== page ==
Obama Tries to Win Back Big Business

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President Barack Obama walks across Pennsylvania Avenue to the Blair House

President Obama will host nearly two dozen CEOs at a Washington conference Wednesday, Dec. 15, intended to repair his relations with business and to tout his new tax-cut deal.

This morning's meeting at Blair House is the latest in a series of lunches and dinners the Obama Administration has hosted for top executives, but the events have never produced the close political alliance with business that White House aides once imagined. Instead, CEOs have long complained that Obama and his aides have been too stridently antibusiness in their remarks, if not their policymaking, and today's meetings are an effort to reverse that.

The mistrust has many roots; it stems partly from the Administration's health care reform law and partly from the Administration's general tone in remarks about the business community. Early last year, Obama barred lobbyists from the White House, although representatives from trade organizations regularly conduct business with various Administration officials, especially at the regulatory agencies. Business's concerns have heightened since the departure of Larry Summers as head of the President's National Economic Council. Summers was one of the few Obama aides who spoke the same dialect as Wall Street, and White House officials haven't named a replacement. The banking community, meanwhile, is still smarting over Obama's appointment of Elizabeth Warren, a former Harvard Law School professor, to establish the Consumer Financial Protection Bureau. "What we're looking for now is progress on some specific policies that you can take to the bank," says Johanna Schneider, executive director of the Business Roundtable, a Washington-based trade group representing CEOs of some of the nation's largest companies. During the short walk from the White House to the Blair House, Obama told reporters this morning, "The most important question about an economic idea is not whether it's good short-term politics or meets somebody's litmus test. It's whether it will help spur business, jobs and growth."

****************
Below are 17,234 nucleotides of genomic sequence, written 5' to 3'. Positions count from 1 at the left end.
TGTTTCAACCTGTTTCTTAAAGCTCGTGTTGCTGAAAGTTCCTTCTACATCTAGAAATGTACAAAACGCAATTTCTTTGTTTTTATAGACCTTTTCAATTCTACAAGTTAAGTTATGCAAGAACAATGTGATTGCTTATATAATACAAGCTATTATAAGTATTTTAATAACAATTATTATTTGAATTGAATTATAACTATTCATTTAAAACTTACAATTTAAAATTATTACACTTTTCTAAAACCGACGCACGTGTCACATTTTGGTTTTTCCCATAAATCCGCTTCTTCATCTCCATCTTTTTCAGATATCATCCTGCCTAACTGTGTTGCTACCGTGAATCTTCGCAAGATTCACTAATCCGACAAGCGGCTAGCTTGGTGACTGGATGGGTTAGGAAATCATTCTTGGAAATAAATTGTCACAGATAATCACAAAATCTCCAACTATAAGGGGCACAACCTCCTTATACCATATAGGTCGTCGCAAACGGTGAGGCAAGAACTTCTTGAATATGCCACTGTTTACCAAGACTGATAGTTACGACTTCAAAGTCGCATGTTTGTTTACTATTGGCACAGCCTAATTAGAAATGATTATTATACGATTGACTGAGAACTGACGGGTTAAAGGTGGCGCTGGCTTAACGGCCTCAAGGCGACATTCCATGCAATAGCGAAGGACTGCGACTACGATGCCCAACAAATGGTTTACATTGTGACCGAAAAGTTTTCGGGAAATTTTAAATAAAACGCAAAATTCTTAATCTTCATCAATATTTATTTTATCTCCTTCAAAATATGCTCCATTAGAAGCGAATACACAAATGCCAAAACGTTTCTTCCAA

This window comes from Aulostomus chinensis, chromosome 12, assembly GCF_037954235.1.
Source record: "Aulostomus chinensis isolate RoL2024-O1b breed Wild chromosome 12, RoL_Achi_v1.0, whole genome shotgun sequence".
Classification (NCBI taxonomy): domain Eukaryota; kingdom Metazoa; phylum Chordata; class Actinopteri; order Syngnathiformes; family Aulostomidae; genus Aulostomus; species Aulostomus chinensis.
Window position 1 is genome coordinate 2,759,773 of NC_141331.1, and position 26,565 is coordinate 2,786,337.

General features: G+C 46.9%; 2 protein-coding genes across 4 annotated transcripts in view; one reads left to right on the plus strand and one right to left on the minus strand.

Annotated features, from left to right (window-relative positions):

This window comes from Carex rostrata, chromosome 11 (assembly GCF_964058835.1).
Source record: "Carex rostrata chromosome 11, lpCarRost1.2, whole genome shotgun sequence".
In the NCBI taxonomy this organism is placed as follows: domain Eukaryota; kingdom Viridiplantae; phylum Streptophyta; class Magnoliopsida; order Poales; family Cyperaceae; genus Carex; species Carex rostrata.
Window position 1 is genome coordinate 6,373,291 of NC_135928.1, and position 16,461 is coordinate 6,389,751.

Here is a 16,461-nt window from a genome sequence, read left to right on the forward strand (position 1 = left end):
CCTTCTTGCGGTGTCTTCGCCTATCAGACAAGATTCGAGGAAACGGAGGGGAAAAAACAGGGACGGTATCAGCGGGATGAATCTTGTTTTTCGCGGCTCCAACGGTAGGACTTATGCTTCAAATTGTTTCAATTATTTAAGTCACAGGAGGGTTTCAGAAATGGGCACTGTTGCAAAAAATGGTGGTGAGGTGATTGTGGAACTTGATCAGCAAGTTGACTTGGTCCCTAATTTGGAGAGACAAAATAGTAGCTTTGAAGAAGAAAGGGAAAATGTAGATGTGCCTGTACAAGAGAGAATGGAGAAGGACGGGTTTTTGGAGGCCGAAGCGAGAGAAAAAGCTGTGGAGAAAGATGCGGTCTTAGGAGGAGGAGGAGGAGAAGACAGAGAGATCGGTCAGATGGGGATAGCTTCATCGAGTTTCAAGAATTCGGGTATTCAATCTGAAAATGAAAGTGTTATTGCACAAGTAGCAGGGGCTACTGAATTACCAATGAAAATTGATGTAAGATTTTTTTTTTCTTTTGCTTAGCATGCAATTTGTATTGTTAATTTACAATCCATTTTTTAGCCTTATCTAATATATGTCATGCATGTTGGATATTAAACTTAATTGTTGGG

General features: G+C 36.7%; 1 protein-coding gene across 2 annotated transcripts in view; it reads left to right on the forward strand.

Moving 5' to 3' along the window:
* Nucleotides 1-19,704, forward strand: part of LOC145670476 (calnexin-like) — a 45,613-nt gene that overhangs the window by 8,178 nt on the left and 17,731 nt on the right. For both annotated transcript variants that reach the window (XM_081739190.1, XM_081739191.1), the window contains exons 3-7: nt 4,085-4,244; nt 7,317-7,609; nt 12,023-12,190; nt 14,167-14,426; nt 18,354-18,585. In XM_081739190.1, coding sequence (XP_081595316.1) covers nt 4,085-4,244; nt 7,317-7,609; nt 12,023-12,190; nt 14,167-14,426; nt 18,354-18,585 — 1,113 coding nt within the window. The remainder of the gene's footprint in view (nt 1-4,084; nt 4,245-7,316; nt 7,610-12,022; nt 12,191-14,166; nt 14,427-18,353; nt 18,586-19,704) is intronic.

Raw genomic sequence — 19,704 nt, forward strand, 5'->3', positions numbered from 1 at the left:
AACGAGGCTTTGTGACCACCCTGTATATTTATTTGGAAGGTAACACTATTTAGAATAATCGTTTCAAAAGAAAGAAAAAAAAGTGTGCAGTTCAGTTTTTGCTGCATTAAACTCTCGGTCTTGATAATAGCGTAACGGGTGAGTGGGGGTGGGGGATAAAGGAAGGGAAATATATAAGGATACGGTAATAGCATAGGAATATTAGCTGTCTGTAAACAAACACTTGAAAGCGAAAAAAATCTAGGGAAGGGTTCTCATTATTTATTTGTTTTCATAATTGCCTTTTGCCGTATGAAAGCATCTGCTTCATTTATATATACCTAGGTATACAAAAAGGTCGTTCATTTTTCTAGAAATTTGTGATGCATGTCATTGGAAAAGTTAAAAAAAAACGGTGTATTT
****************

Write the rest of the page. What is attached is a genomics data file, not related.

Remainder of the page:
Billed as a "working session," today's event will include Kenneth Chenault of American Express, Jeffrey Immelt of General Electric, Indra Nooyi of PepsiCo and Eric Schmidt of Google. On Tuesday, Dec. 14, Obama met with Microsoft's Bill Gates and the investor Warren Buffett. Many of these CEOs are veterans of Obama's team. Immelt, for instance, serves on the Administration's Economic Advisory Board. The CEO of communications giant Comcast, Brian Roberts, last December endorsed Democrats' health care reform package. UBS Americas CEO Robert Wolf contributed to Obama's presidential campaign (and to Hillary Clinton's), according to the nonpartisan Center for Responsive Politics. And Penny Pritzker, a billionaire Chicago socialite who is chairman of Pritzker Realty Group, was a top Obama campaign fundraiser.

Obama is expected to spotlight his new Republican-backed tax-cut deal in the Blair House sessions. Many within the business community believe the tax deal, which generally extends through 2012, doesn't take a long-enough view, but by and large the reaction has been positive, since the cuts amount to a second stimulus to an economy that is still growing slowly. The Senate is expected to vote on the measure Wednesday.

Trade remains a tougher issue. Obama's own party is against trade deals, while business lobbies depend on them. Obama's visit to Asia last month was partly intended to move the needle on a free-trade agreement with South Korea, the world's 15th largest economy and America's seventh largest trading partner. The U.S. has been slow to execute trade deals with emerging markets like Colombia, Panama and Russia at a time when the European Union and Canada are moving quickly to do so, in the process enabling their companies to build supply networks and be competitive. Because of the trade barrier with South Korea, for example, the U.S. auto industry is at a disadvantage; there's only a single Ford dealership in South Korea, vs. about 1,500 dealerships for South Korean–owned auto companies in the U.S. "That's a big deal to American business," says Bruce Josten, the top lobbyist at the U.S. Chamber of Commerce. He adds, "The business community is tired of pep talks on trade. Other countries are racing ahead on crafting trade deals, and we're standing still, which means you're falling behind and ceding market."